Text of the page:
Touches of Aspen’s old Red Onion will shine at ‘Junk’
The Aspen Times
Aspen, CO Colorado
ASPEN ” When Junk at the Red Onion opens this summer in the old Red Onion space on Aspen’s Cooper Avenue mall, locals will find at least something of the old watering hole in the new establishment.
The floor, for starters. And the bar itself, though historic preservation efforts have given the furnishings a new luster after more than a century of wear.
City of Aspen staffers, members of the Historic Preservation Commission and a few elected officials toured the building Tuesday for a glimpse of the renovation and preservation efforts that have been under way since the old Red Onion was shuttered two years ago.
The bar itself, stripped and refinished, shows a design of inlaid wood on its front face that Onion patrons may not have noticed before.
And the thousands of small tiles in cream, blue and brick that made up the distinctive barroom floor have each been carefully removed, cleaned and, in some cases, replaced with replicated pieces ” a project that has been in process for two years.
After Tuesday’s tour, Mark Mace of Carbondale was ready to finish grouting the tile. After a shellac coat, the Red Onion floor will be ready for another century, he said.
Mace and his crew specialize in “crazy masonry problems” and Mace was well acquainted with the challenge presented by the floor. Not only had he been frequenting the Red Onion since the ’70s, he helped Aspen’s historic Hotel Jerome refurbish a floor accented with similar tiles several years ago.
The Red Onion’s original tiles were made by an Ohio company that went out of business in the ’30s, according to Mace, who found a man in Texas to make replacement pieces of the exact size, shape, thickness and colors of the originals, with identical beveled edges, so they could be set into place alongside the salvageable original tiles.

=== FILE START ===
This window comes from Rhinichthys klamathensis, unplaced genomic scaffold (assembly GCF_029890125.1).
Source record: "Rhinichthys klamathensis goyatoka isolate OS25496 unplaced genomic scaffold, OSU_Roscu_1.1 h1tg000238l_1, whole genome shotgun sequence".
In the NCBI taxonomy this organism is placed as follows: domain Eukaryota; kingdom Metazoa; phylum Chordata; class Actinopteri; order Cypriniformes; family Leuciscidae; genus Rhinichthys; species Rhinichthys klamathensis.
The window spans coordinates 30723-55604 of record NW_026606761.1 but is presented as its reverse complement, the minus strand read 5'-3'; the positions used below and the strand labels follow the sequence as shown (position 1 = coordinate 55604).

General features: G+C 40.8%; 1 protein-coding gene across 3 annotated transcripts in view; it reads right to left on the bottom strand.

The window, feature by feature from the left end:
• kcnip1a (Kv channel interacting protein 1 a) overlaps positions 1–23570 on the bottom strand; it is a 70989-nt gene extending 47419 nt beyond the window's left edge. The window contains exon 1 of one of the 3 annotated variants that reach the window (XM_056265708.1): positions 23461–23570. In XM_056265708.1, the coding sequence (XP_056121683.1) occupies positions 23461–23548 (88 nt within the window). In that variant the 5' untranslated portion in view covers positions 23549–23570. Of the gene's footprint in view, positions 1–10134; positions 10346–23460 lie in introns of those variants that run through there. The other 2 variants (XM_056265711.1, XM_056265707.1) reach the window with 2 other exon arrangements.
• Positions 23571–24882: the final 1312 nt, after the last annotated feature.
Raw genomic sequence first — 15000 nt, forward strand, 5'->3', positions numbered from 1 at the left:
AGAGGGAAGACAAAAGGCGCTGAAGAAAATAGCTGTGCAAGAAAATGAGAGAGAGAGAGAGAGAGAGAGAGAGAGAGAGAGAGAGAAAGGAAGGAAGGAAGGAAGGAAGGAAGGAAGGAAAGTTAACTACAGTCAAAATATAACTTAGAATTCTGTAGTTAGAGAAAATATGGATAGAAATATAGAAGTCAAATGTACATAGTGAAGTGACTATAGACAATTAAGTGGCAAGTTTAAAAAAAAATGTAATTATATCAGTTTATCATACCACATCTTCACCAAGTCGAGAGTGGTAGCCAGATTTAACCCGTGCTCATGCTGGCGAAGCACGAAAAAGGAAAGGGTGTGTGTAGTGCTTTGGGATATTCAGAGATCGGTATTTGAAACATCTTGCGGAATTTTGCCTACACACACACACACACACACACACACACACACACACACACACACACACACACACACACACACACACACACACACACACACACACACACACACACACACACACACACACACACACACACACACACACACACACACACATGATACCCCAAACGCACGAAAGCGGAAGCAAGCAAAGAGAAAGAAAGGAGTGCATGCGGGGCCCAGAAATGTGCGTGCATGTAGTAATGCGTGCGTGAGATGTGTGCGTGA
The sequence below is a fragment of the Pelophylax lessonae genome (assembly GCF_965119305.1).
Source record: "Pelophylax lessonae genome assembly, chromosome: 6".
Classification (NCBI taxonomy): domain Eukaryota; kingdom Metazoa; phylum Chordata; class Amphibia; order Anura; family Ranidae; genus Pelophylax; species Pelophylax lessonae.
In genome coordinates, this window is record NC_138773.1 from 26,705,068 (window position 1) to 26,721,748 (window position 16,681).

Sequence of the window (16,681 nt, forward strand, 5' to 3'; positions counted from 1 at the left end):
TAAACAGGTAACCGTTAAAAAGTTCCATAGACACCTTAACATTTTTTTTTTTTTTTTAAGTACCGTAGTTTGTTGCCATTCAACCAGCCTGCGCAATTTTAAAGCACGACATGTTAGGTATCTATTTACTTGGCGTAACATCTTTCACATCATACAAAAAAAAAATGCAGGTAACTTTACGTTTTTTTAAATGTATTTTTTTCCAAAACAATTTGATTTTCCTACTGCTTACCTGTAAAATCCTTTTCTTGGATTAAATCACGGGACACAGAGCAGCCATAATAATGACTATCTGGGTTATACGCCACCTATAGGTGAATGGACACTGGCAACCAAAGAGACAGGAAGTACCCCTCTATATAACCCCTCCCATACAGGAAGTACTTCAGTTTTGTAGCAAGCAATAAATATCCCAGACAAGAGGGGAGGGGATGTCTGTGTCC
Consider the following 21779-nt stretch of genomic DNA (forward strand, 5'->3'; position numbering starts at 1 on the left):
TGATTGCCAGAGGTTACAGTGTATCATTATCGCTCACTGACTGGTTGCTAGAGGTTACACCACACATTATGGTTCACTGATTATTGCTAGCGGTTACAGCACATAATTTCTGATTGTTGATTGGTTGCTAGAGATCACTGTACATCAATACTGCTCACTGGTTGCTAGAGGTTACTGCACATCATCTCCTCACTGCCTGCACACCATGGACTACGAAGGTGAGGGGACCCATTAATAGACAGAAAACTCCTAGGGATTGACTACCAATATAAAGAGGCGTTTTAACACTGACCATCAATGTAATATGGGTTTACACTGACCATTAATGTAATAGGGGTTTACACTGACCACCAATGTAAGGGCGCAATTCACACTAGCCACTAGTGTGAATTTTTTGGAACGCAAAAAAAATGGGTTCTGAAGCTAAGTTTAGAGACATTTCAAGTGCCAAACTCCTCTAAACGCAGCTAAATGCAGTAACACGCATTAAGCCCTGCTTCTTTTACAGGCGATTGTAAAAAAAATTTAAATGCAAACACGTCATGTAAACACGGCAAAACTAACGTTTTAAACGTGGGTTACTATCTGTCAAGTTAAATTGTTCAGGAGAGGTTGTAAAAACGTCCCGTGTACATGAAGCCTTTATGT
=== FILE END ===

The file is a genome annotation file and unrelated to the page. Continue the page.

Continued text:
There are a “bazillion” new tiles in the floor, Mace said. Some have been roughed up to look old.
“There are still a bazillion of the original ones, too,” he said, thanks, in part, to a supply of extras from the original batch.
“They found buckets and buckets of old tiles in the basement,” he said.
The tiles have been painstakingly placed back in the original pattern, but getting them out of the old floor intact and cleaning them was a bigger challenge than putting them back, Mace said.
Just inside the front entryway, a tile sign embedded in the floor design spells out the name “LATTA” ” for original owner Tom Latta ” a signature piece of the old floor that was delicately removed as one entire block.
“It took us a day and a half to jackhammer it out as one piece ” it had six inches of mortar stuck to the back,” Mace said.
With new subflooring beneath the tiles, and new floor joists to supplement originals that have been left in place, the rebuilt bar floor should handle the feet of as many patrons as the old Onion saw in its 100-plus years of business.
“This will last a long, long time,” Mace declared.
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